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Practical Matters: Desmopressin is safer than water deprivation to identify the cause of polyuria and polydipsia in dogs


Polyuria and polydipsia have many causes in dogs.

Polyuria and polydipsia have many causes in dogs (Table 1). Obtaining a thorough history and performing a physical examination, a complete blood count, a serum chemistry profile, a full urinalysis including urine bacterial culture, and imaging (e.g. ultrasonographic examination of the kidneys, liver, and adrenal glands) will help rule out many of the common causes.


Measuring the basal serum cortisol concentration may help rule out hypoadrenocorticism since this disorder is unlikely if the value is > 2 μg/dl (~70 mmol/L). If the value is ≤ 2 μg/dl, hypoadrenocorticism must be confirmed with an ACTH stimulation test. If hyperadrenocorticism is suspected, perform ACTH stimulation and low-dose dexamethasone suppression tests, imaging, and other diagnostic tests as needed.

If these test results are inconclusive or within the reference range, the remaining differential diagnoses include central diabetes insipidus, psychogenic polydipsia, nephrogenic diabetes insipidus, and early-stage chronic kidney disease. A congenital form of nephrogenic diabetes insipidus exists, but it is rare and manifests in puppies. Most causes of acquired nephrogenic diabetes insipidus are among the listed differential diagnoses in Table 1 and need to be definitively diagnosed.

Table 1: Differential Diagnoses in Dogs with Polyuria and Polydipsia

A water deprivation test can be used to differentiate central diabetes insipidus from psychogenic polydipsia; however, this test involves intentionally dehydrating a patient. Ideally, the glomerular filtration rate should be evaluated before water deprivation testing is considered in a polyuric, nonazotemic patient for which the remaining differential diagnoses are central or nephrogenic diabetes insipidus, psychogenic polydipsia, and early-stage chronic kidney disease. But evaluating the glomerular filtration rate is not usually practical for general practitioners. To avoid the risks associated with a water deprivation test in an animal that potentially has an abnormal glomerular filtration rate, consider conducting a desmopressin trial, a safer method for diagnosing central diabetes insipidus.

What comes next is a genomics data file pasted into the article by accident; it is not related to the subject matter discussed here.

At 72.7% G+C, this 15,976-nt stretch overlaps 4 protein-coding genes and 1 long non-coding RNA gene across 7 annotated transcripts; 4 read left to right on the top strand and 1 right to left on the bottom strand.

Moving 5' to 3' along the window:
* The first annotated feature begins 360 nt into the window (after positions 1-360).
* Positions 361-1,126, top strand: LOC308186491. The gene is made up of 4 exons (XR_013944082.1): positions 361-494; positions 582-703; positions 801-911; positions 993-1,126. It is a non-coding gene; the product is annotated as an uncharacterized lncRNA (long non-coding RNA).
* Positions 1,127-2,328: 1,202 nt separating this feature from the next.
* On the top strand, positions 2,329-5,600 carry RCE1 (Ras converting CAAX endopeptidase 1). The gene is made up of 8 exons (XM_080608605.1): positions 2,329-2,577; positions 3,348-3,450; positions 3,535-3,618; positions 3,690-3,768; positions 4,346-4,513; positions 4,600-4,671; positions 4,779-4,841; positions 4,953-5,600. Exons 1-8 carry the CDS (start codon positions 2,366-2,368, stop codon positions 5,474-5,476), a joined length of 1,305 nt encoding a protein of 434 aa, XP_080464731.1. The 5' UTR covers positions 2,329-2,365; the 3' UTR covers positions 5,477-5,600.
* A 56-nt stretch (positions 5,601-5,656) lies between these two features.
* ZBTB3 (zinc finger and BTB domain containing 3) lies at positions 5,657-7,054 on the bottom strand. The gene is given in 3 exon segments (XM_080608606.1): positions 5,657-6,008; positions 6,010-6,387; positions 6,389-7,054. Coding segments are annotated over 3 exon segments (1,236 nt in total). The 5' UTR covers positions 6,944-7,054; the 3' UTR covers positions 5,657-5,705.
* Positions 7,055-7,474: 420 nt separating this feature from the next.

To conduct this trial, the owner measures the patient's free-choice 24-hour water intake for two or three days and collects and labels daily urine samples. The specific gravity of the urine samples should be checked. The owner then administers 0.05 to 0.2 mg desmopressin orally every eight hours or 1 to 4 drops of the 100 μg/ml desmopressin nasal spray in one conjunctival sac every 12 hours for five to seven days. The owner monitors the dog's water consumption and collects and labels urine samples during the treatment period. Dogs with central diabetes insipidus should respond well to this treatment, forming more concentrated urine and drinking much less water than they were previously drinking. A moderate response may occur in dogs with partial central diabetes insipidus or with hyperadrenocorticism.

Even with a desmopressin trial, caution should be exercised in geriatric patients and those having isosthenuria since these patients are more likely to have early-stage chronic kidney disease, and excessive dehydration could be damaging. Further, if an animal with unexplained polyuria and polydipsia presents to the hospital in a dehydrated state and its urine specific gravity is < 1.030, a water deprivation test is unnecessary and is contraindicated.


1. Feldman EC, Nelson RW. Water metabolism and diabetes insipidus. In: Canine and feline endocrinology and reproduction. 3rd ed. St Louis, Mo: Saunders, 2004;2-44.


Hospital for Small Animals

University of Edinburgh

Roslin, Midlothian, Scotland

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